The role of planning in mitigating safety and security threats

The role of planning in mitigating safety and security threats

No school is immune. Every school faces risks of harm, loss and vulnerabilities in their operations, with their staff and students, or against their facilities. The daunting task faced by administrators lies in knowing how to identify and proactively manage those risks to ensure the safety and security of staff, minimize the disruption to school or district operations, and mitigate the negative impact when adverse incidents occur. While basic safety plans satisfy legal requirements set forth by OSHA, the ADA or other governmental mandates, they are rarely sufficient to guide action in a true crisis and may not address security issues at all. The key to successfully weathering crises of any type starts with effective planning.

Less than effective

Many schools and district offices develop the most basic safety and security policies and procedures to merely comply with the minimal, legally-mandated requirements. While preferable than no policies or procedures at all, this approach leaves too much room for interpretation to truly equip personnel to respond effectively in the face of an incident. To better ready staff, it is important to take the next step and build a plan around the school’s policies, procedures and available resources. The plan should account for additional measures such as security for staff and students, as well as confidential information, which may also be at risk in the event of a crisis.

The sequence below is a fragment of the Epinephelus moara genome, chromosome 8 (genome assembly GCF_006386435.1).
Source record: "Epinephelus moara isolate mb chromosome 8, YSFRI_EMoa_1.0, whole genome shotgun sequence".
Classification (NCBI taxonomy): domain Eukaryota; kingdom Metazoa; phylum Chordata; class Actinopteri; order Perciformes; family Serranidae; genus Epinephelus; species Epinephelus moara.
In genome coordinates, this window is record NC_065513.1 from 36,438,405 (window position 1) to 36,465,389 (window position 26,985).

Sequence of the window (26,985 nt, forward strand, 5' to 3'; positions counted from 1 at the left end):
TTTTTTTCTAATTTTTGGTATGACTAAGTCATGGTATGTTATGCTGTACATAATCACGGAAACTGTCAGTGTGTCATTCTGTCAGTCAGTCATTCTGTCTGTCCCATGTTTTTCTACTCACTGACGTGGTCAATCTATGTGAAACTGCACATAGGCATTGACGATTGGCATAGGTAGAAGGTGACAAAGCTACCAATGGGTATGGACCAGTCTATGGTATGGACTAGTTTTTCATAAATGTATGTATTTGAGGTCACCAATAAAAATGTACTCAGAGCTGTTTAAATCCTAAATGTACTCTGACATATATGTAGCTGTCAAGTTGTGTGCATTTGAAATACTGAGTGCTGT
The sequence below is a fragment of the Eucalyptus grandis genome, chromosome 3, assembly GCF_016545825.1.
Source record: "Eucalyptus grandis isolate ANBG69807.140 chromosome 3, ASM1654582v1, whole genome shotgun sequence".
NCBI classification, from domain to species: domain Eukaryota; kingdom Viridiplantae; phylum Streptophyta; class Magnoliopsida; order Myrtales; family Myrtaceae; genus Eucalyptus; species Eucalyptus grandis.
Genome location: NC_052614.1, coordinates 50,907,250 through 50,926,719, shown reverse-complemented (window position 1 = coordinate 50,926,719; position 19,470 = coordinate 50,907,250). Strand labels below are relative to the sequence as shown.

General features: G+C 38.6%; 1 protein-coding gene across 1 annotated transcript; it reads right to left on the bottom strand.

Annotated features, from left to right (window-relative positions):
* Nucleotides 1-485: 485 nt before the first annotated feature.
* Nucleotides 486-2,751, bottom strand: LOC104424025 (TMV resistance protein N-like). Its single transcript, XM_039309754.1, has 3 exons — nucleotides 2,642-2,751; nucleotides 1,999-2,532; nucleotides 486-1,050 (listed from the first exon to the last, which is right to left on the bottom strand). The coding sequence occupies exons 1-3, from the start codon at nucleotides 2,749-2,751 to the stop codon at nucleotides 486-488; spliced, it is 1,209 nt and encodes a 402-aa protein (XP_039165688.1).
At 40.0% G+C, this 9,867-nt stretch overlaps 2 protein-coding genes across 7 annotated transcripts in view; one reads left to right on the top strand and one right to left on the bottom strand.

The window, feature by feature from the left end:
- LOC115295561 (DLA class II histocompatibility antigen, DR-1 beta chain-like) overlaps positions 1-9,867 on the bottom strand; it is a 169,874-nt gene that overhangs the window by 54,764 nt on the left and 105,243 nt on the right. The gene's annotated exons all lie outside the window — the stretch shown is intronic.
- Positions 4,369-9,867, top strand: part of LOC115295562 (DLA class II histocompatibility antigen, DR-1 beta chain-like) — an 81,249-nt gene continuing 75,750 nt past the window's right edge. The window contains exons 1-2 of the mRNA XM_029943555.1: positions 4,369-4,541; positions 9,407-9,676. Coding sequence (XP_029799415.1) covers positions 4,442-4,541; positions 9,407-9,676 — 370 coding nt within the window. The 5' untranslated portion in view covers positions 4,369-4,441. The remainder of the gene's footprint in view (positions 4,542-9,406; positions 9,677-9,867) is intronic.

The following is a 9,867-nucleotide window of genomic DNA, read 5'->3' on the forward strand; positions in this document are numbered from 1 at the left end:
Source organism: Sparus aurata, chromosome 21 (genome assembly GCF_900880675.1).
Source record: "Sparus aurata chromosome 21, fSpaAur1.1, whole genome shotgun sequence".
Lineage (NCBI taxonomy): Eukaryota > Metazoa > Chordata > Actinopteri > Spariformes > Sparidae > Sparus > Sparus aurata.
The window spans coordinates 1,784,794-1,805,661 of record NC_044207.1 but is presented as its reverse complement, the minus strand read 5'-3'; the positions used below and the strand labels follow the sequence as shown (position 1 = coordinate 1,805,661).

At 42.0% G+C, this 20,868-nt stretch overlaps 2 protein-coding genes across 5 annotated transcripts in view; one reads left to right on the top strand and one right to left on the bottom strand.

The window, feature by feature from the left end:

Why the gap?

Often the basic policies and procedures aren’t expanded due to a lack of incidents in the school’s or district’s histories that would flag areas of vulnerability or demonstrate the need for improved planning. Other times, administrators are aware of the need to fill in the gaps and make planning a priority, but they lack the proficiency to do so themselves and are not likely to have a law enforcement officer on site as an advisor. Another reason for the gap is due to the lack of fiscal resources allocated to safety and security planning.

The value of planning

Relative to the fiscal and emotional costs, the investment in developing and implementing a comprehensive plan to address safety and security is nominal. In particular, the cost associated with conducting assessments is very low. In fact, many times simple and inexpensive measures can eliminate or greatly reduce exposure to risk once identified.

Operating as an educational institution implicitly means exposure to risk. Having measures in place to prevent, mitigate and remediate risk, however, is commonly not elevated to a high priority until an unfortunate event necessitates it. Consequently, administrators, superintendents and their respective organizations are generally bereft of the right tools when they are most necessary. Worse still, this means responses are driven by panic or shock, or at best, colored by them. Decisions made in the midst of a crisis are of significantly lower quality than those made with careful thought and analysis. A plan is only a plan when prepared in advance, and is well-worth the investment of time and resources.

Who’s on the job?

While ensuring the safety of staff and students and security of building assets and data is a responsibility incumbent on school administrators, the role may be filled in many ways. School resource officers assigned to the building by the local law enforcement are an excellent resource given their familiarity with the specific building and personnel, unless their employer prohibits them from making recommendations due to liability concerns. If no resource officer has been assigned—or is prohibited from actively supporting the effort—and if the skills necessary to develop a comprehensive plan are lacking in the school or district’s own staffing mix, contracting with a professional security consulting firm can provide the guidance necessary to develop and implement a plan with the benefit of expertise.